Deep linked video increases exposure, bandwidth costs

AOL and Microsoft video services are deep linking to public TV content, reports Dennis Haarsager via his Technology 360 blog, which allows users to access pubcasters’ video while bypassing their home pages (and sponsor messages). The search engines generate much more traffic than sites can attract on their own, but “the desire to control content we produce runs deep within the television industry, so it’s bound to stir things up as more people realize . . . how some video sites are accessing content,” Haarsager writes.

Tomlinson to lose another broadcasting post?

A Senate panel is tabling President Bush’s re-nomination of former CPB chair Kenneth Tomlinson to the Broadcasting Board of Governors in the wake of a damning probe into his actions as U.S. broadcast chief, Reuters reports (via the Washington Post). The BBG oversees government international programming like Voice of America, Radio Sawa and Radio and TV Marti. Tomlinson’s current term as BBG chair ends when Congress adjourns later this year, but President Bush could re-install him without opposition with a recess appointment. Elsewhere, a Bloomberg columnist wonders “Why do preachy Republicans behave so badly?”

Will AIR help to rehab journalism’s image?

Journalism thinkers hope WNET’s “AIR: America‚Äôs Investigative Reports” gives “the profession a badly needed image boost,” reports the New York Times. The weekly public affairs show, which debuts Friday, will showcase notable news investigations.

Web projects rethinking investigative journalism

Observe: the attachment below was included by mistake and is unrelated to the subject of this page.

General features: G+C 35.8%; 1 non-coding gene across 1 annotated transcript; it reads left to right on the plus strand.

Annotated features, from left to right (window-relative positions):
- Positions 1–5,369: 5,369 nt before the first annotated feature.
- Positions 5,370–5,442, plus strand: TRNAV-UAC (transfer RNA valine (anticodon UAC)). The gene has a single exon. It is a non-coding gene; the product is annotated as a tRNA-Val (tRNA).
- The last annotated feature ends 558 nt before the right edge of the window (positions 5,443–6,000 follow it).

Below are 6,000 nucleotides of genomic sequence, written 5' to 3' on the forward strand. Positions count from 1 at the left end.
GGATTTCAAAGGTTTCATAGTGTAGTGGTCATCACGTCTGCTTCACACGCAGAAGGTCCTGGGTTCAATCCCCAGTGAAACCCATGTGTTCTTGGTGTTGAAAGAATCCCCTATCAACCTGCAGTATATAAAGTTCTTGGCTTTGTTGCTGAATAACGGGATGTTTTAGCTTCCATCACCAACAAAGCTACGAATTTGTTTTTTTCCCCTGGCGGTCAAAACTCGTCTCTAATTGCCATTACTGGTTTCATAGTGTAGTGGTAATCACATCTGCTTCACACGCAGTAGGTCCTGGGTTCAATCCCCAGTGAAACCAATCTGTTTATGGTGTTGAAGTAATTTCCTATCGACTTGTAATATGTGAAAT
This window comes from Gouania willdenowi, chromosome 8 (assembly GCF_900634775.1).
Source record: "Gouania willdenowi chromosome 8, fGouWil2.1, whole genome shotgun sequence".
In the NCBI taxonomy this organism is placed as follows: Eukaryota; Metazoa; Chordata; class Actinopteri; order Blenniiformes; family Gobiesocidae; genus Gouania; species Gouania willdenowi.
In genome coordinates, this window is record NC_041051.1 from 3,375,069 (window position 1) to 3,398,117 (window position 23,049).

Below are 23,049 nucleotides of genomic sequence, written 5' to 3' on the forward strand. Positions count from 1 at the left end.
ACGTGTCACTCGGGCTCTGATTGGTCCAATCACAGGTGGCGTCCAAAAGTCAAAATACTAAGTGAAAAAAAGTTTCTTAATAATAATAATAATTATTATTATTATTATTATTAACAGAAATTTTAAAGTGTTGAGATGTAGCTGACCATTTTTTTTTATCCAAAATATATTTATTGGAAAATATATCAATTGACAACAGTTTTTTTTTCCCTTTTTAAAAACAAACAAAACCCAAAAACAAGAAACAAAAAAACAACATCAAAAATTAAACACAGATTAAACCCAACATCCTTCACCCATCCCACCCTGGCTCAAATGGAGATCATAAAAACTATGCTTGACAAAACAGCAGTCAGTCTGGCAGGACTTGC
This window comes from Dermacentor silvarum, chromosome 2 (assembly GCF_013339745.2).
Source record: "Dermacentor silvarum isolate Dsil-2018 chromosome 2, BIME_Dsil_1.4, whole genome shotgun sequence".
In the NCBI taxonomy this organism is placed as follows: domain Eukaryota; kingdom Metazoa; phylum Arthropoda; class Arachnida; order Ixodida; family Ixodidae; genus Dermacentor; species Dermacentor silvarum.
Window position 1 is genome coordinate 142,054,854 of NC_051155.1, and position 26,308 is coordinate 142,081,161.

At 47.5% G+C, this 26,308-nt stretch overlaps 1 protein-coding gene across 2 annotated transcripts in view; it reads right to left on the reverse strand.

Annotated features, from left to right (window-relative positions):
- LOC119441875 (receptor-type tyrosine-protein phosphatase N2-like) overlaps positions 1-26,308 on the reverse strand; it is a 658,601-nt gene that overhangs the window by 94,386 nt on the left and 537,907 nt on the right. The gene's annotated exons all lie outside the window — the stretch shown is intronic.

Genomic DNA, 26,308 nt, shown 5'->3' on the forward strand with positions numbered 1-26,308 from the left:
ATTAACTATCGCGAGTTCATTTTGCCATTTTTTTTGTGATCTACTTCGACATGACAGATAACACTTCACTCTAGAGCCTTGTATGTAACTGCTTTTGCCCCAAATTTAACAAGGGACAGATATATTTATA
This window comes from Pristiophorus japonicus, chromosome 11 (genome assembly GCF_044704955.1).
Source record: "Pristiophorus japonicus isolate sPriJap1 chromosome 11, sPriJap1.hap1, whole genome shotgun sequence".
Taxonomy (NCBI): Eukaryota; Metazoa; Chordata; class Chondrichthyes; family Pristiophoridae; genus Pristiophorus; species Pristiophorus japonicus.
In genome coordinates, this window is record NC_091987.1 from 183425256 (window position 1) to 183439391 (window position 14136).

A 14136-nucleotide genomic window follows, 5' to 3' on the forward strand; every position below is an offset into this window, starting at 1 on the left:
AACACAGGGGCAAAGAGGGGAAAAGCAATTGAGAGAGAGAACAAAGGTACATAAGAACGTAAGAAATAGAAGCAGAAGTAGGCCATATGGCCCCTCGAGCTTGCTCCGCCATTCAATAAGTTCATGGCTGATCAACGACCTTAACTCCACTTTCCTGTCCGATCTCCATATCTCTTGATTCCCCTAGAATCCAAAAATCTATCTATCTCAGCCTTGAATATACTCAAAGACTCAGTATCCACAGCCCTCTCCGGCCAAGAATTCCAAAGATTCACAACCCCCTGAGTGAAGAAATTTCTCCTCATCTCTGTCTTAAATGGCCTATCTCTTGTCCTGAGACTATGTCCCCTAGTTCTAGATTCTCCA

Calling all citizen journalists: Jay Rosen, NYU journalism professor and media blogger, may have an assignment for you. His, an experimental project partially funded by Craigslist founder Craig Newmark, aims to use both media pros and amateurs to develop a new, collaborative form of investigative journalism. Have an idea for an investigation? Rosen is looking for suggestions. See also’s Mark Glaser and other examples of collaborative civic journalism initiatives, such as the Sunlight Foundation’s “Exposing Earmarks” project.

Tomlinson responds to allegations

Kenneth Tomlinson responds to the report by State Department investigators on his activities as chairman of the Broadcasting Board of Governors: “I believe it will become clear that this investigation was inspired by partisan divisions,” he says.

Tomlinson accused of missteps in other federal gig

A State Department probe found that former CPB Chair Ken Tomlinson improperly gave a job to a friend in his continuing role as chair of the board that oversees Voice of America, the New York Times reported today. Investigators also allege that he supervised his horse racing stable from a government office. A two-page summary of the report said Tomlinson billed the government for more days of work than permitted, including days when he also billed hours to CPB. Three members of Congress, alerted by a whistleblower, asked for the probe in July.

PBS pundit’s label revisited

After the flap about misleading on-screen identification of “conservative commentator” Karen Czarnecki, Ombudsman Michael Getler and his readers offer PBS and producers of To the Contrary a few pointers on Journalism 101.